This article hypes up the AI so much that it’s difficult to tell if the CSAM mentioned is real or not, almost as if it’s just thrown in as a side note. Either way I find his 40 year sentence + 30 years probation to be extremely cruel and unusual punishment. The guy may as well have been an actual child abuser to merit such a sentence and would likely get less time for murder.
I wish Prostasia would clarify its Twitter/X post on this because it really sounds like they are attacking AI and equating it with real sex abuse.
It may not be a good thing and can definitely be grounds for legal action, but pasting a face on a generated body is not sex abuse.

2 Likes

The underlying rationale is that it’s a real child’s likeness. It may not be as severe as actual child sexual abuse, but it places them in a position that they did not (or could not) otherwise consent to by way of (mis)appropriation of their likeness.

Contrasted against images of fictional/virtual ‘children’ (that are fictional characters which do not exist), there is some harm and risk to be observed when it’s a real child. Virtual/fictional children are not ‘children’, they are not persons, and cannot be afforded any of the same rights or legal protections that are afforded to actual children.

They are also not conceptualized the same way, in that these virtual/fictional depictions do not promote the market/demand for materials involving real children because the demand for them is grounded by a set of preferences or ideas that the latter does not have afforded to it, hence why virtual/fictional child pornography is on the same level of legality as adult pornography.

1 Like

Prostasia’s post doesn’t even mention AI, so I’m not entirely sure where you feel clarification is needed.

Using someone’s image in porn without their consent is abuse, imo. It’s obviously not equivalent to rape, and our legal system desperately needs reforms in sentencing especially to reflect that, but it’s still involving someone in a sexual context without their consent

It’s wrong for the same reason that AI revenge porn is wrong

The article is about using AI to create deep fakes.
The reason revenge porn is bad is because of the “revenge” part when it is used for nefarious purposes.

People should be free to manipulate legal data in whatever means they wish. How this person got caught isn’t mentioned, but I highly doubt he was blackmailing anyone whose “likeness” he used.

1 Like

The criminal had real illegal content at first before AI was used.

3 Likes

Including someone in porn requires their consent. If you don’t have that, it’s abusive

Where I live, the average prison sentence for MURDER is 15 years. What this man did was definitely not okay, and he certainly shouldn’t be allowed around children and perhaps lose his medical license entirely. Maybe he should do some prison time too. But 40 years?? That’s absolutely insane!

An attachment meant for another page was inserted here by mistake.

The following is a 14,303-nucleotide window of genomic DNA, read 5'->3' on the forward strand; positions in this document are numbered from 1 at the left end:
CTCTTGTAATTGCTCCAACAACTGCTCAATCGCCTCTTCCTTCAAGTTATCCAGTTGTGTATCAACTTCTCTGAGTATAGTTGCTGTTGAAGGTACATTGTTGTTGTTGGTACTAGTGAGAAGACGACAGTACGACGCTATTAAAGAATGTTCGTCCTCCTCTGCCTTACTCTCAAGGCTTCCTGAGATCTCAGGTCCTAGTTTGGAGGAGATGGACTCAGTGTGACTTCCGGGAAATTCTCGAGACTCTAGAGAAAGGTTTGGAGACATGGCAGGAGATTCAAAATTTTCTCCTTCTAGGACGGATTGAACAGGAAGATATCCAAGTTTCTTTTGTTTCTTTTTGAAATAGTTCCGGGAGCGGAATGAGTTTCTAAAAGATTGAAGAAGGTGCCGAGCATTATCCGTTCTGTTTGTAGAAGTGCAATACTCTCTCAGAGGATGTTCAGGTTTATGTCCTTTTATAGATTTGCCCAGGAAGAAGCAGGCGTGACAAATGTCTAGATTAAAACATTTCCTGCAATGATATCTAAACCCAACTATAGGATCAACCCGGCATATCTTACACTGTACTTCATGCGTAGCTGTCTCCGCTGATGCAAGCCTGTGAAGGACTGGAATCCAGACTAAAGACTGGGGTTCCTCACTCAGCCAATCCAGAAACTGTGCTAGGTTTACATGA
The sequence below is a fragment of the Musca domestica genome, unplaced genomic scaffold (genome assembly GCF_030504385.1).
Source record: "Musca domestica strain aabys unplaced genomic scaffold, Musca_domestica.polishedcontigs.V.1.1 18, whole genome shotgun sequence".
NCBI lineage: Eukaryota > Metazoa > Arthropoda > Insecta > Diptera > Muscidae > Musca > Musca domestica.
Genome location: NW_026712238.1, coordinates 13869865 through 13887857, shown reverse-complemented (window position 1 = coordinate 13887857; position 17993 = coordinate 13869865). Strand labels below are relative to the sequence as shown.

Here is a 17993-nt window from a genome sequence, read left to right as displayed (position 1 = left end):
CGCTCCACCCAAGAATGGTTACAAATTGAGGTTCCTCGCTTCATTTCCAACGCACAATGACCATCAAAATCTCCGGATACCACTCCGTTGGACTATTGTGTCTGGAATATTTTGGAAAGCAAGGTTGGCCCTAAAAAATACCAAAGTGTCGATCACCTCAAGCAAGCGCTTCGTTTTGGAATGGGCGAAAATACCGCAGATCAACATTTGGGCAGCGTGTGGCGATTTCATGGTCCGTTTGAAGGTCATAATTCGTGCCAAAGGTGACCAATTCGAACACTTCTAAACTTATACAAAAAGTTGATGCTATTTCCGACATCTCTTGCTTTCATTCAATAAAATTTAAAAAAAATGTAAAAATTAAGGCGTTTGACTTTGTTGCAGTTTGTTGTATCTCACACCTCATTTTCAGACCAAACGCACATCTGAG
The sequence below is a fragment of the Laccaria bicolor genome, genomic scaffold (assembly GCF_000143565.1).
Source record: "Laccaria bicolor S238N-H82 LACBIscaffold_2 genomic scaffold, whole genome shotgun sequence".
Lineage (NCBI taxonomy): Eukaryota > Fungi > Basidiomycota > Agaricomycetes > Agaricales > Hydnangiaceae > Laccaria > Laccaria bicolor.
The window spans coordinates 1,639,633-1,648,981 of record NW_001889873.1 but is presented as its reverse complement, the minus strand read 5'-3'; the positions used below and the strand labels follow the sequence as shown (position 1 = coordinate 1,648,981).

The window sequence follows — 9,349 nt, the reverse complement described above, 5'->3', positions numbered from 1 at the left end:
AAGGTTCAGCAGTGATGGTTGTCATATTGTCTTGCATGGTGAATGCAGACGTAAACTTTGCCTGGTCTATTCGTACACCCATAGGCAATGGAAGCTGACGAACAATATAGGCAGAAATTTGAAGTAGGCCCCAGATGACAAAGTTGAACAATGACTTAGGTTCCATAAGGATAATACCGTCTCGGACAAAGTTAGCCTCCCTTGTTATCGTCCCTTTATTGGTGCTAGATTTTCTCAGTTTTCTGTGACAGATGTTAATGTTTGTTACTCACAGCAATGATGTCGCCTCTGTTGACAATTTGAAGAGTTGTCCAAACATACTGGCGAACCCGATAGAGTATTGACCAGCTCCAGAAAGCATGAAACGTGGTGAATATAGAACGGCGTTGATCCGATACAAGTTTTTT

This sets an incredibly dangerous precedent which ought to alarm MAPs in general and Prostasia in particular. Supposing someone takes photos of fully clothed children without their knowledge, uses AI to manipulate the images to make them appear nude and engaged in sexually explicit conduct, then further programs the AI to redo the images to look like pen-and-ink anime and then sets up a website with those images. Then MAPs download the images imagining them to be legal. But when their homes get raided and the police seize their computers, the prosecution is able to prove that those “anime” images are AI-alterations of real children.

Since these hypothetical defendants didn’t actually create those images themselves, but nevertheless received and possessed them, presumably they won’t get 40 years in prison. Perhaps the State will be merciful and let them off with a mere 20 years, with the possibility of parole after 10 years, or somesuch.

We’re not there just yet, but with this conviction, we’re only a precedent or two away.

4 Likes

I think Prostasia opposes the direct use of children’s images in the creation of sexual content

1 Like

One person’s mainstream G-rated image is another person’s “sexual context.”

For example, I provided an AI with the following G-rated instructions (in my search for an “illustration” for a fictional story I wrote):

“Photo of brown-eyed, 8-year-old girl in a livingroom standing facing the camera. Pouting. Angry. Frowning. Arms folded across her chest. Long, straight, light-brown hair. Hair tied back with a white hair band. long-sleeve sweater. Blue & white plaid, pleated skirt which reaches to her knees. Pale blue knee-high socks.”

And it responded with the following G-rated image:

As one can see from my instructions, this image was not based on a real child. But suppose hypothetically that it were? >99% of people would likely find nothing sexual about such an hypothetical image, any more than the one above. However, for me personally the above image is hot porno. I lo-ove to see pullover sweaters and plaid pleated skirts on girls and young women - it’s just how my fetish works.

So… should >99% of people be permitted to possess an image similar to the above, (but a hypothetical version based on the facial features of an actual child star or model from the web), which they don’t find erotic, while I get 40 years in prison for possessing the same image because I do?

1 Like